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At age 10, Bob Auerbach opened the front door of his Berlin home to uniformed, armed Gestapo while his father fled out the back door. As Jews, the family narrowly escaped deportation to concentration camps.

The next two years brought more trauma: Rapid escape from Hitler’s Germany, terrifying separation and internment of family members while in England, the sound of Nazi bombers overhead, and an Atlantic crossing dodging U-boats and icebergs.

I think if that had happened to me, I might be permanently bitter toward humanity. Instead, my father seems to have embraced the 90 years of his life with hope, joy, love, and generosity.

Poet Emma Lazarus called the Statue of Liberty the “Mother of Exiles” and imagined her saying, “Give me your tired, your poor, your huddled masses yearning to breathe free.” Bob remembers the moving sight of the giant, welcoming statue on the horizon as his exiled family arrived in New York City by boat.

Starting over was challenging. My grandparents had been lawyers in Berlin, but their German law degrees were worthless in America. When my grandfather tried to sell scarves, speaking in his thick German accent, housewives slammed doors in his face. He persevered, eventually becoming an accountant, but money remained scarce.

Quakers in New York informed Bob about a progressive Christian school in Kentucky that was free to the poor: Berea College. Although designed primarily for Appalachian youth like my mother, who came from a poor Methodist family in rural Tennessee without running water, Berea admitted 10 percent “others” for diversity.

Bob was one of those others.

At Berea, he met Wanda, the love of his life. They married in the college chapel, went on to graduate school at Columbia, and found fulfilling careers at UW-Madison: Wanda as a medical librarian, and Bob as an internationally recognized scientist whose pioneering work in developmental biology led to his receiving a named professorship from UW-Madison and a Distinguished Alumnus award from Berea.

Almost 20 years ago, I published a feature in the Wisconsin State Journal about my parents’ golden wedding anniversary. I wrote, “Although they were born over 4,000 miles apart and in vastly different worlds, I have never met a couple more devoted to each other.” Despite profound religious and cultural differences, Bob and Wanda Auerbach were happily married for 62 years, until Wanda’s death in 2012.

What does one do to cope with the unimaginable grief of losing a spouse after more than six decades together?

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To those who say, “Oh, time will heal wounds,” Bob replies, “No, it doesn’t get better. I miss her more, not less.” He inspires me by transforming his pain as a widower into joy for others who suffer. Nearly every day, he stars as the volunteer “piano man” at retirement homes, senior centers, hospitals, and assisted living facilities all over the county. I have seen downcast elderly patients in wheelchairs unable to recognize their relatives or formulate a sentence start smiling, tapping their feet, and humming along as Bob plays “Take Me Out to the Ball Game” and “Smoke Gets in Your Eyes.”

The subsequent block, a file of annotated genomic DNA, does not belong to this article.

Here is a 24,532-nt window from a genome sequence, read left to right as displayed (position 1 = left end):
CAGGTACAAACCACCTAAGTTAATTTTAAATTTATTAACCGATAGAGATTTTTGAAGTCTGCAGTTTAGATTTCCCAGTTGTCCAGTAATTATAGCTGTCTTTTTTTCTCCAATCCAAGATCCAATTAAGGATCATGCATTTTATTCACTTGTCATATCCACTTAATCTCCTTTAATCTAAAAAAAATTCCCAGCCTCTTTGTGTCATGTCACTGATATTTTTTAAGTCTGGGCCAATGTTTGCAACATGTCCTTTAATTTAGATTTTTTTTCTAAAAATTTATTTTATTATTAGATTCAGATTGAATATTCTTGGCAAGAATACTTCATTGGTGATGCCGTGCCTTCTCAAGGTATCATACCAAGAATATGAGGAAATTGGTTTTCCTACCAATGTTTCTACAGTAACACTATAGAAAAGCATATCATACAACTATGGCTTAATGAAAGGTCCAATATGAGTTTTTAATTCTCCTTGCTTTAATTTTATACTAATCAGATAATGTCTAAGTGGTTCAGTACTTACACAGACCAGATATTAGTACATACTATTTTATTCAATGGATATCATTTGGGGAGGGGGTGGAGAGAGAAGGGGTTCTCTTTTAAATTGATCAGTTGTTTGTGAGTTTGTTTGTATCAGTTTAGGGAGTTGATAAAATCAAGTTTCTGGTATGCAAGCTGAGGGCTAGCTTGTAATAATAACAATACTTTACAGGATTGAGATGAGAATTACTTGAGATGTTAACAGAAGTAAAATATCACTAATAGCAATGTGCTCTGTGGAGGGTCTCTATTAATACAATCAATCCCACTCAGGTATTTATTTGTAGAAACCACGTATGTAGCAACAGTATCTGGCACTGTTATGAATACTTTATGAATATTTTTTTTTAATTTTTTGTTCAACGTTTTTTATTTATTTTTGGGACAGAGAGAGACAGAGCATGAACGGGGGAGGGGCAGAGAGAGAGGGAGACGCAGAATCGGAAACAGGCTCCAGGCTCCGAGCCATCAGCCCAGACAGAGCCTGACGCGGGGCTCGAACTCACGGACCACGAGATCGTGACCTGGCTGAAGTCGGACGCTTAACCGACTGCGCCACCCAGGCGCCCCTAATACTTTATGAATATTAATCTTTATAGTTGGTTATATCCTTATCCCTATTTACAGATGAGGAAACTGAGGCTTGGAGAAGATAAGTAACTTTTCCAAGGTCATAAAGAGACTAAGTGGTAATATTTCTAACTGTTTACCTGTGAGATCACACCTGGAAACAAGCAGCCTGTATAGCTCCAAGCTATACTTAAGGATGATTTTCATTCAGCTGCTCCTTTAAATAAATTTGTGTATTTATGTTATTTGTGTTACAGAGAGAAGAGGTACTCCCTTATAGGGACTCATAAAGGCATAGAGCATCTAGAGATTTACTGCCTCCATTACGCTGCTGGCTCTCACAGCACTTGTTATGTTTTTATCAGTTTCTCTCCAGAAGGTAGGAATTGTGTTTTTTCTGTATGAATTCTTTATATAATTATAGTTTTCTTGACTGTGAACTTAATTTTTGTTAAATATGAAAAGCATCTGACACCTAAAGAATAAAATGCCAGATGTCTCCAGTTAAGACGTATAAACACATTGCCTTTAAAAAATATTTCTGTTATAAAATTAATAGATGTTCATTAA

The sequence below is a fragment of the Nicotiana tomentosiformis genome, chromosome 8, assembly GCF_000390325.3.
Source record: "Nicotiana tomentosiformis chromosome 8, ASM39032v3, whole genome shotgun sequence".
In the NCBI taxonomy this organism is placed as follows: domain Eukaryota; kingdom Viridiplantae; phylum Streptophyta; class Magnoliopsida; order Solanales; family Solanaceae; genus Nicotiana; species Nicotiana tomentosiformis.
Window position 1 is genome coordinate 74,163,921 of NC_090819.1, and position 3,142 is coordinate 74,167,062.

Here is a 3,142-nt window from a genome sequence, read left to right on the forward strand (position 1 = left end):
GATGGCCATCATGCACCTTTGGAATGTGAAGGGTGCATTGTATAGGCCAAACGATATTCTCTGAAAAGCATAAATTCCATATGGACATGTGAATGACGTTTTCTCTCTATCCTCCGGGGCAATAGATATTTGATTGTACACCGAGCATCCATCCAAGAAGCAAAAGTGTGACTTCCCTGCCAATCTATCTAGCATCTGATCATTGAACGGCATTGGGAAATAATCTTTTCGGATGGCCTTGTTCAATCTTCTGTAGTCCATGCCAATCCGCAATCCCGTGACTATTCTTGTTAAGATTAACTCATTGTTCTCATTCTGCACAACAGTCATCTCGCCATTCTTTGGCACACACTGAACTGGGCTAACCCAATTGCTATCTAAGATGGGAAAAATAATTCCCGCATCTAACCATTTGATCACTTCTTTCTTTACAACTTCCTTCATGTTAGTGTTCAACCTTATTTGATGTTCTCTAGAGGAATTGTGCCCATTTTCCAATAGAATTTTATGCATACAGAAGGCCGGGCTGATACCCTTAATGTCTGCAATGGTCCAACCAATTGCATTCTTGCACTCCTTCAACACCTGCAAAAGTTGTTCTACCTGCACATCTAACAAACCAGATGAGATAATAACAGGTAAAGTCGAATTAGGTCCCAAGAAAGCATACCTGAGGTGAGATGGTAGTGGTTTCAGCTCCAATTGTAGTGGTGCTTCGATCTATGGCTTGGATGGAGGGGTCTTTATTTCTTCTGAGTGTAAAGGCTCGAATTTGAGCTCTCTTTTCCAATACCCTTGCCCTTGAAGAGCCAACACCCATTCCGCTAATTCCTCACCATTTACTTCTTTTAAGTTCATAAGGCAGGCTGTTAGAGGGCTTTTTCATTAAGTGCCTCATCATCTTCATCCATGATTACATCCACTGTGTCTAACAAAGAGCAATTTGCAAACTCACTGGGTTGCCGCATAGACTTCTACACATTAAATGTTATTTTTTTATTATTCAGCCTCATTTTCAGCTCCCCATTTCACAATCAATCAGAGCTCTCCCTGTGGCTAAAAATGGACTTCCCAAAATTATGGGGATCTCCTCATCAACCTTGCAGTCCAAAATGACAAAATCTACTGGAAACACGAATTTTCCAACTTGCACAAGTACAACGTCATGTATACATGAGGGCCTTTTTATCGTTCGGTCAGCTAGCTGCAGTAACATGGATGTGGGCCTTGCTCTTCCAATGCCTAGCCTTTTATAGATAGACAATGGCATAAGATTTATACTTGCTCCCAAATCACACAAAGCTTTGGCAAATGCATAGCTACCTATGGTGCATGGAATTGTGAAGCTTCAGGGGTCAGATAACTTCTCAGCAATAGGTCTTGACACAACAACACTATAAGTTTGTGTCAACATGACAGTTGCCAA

Bob also has shared his music with every UW Odyssey Project class since it began in 2003, and he has played piano for every Odyssey party and graduation.

Why Odyssey?

With the help of a phenomenal team, I have been able as Odyssey’s director to bring part of my parents’ Berea experience to South Madison. Odyssey has empowered more than 400 adults to overcome adversity and achieve their dreams through free access to a two-semester humanities course. Graduates have moved from homelessness to master’s degrees, from incarceration to meaningful work in the community. As one student put it, “The Odyssey Project helped me unwrap my gifts and rewrite the story of my life.”

Believing in the power of education to break a cycle of generational poverty, Bob chose at the time of Wanda’s death to use her retirement account to start an endowment to benefit Odyssey students. Now he is marking his 90th birthday with a surprisingly generous offer. Here is what he wrote:

In my 90 years I have passed from a wealthy early childhood, through persecution and emigration to poverty, to a new life in the USA, to a free college education at Berea College, ... then to an academic career of half a century which has left me with a secure retirement income, time to pursue my long-time avocation in music, and the unsurpassed blessing of a wonderful family. I have decided to offer up to $100,000 as a match for whatever contributions to Odyssey are received as a result of my 90th birthday, with this match strengthening the long-term needs of the Odyssey Project.

As Odyssey has expanded, including Odyssey Junior and Odyssey Beyond Bars, the need for funding has expanded as well. I strongly believe that the program is a model for how to help overcome social, racial, religious, and age-associated barriers.

Wow!

When friends, relatives, and colleagues ask Bob what they can give him for his 90th birthday on April 12th, he invites them to make “absolutely optional” gifts to Odyssey but quips that any other gifts to him are “absolutely forbidden.”

I extend that invitation to all. Please join me in celebrating Bob Auerbach’s legacy of moving from the hatred of the Holocaust to an embrace of diversity, of moving from poverty and loss to philanthropy and love. Happy 90th Birthday to my amazing father!

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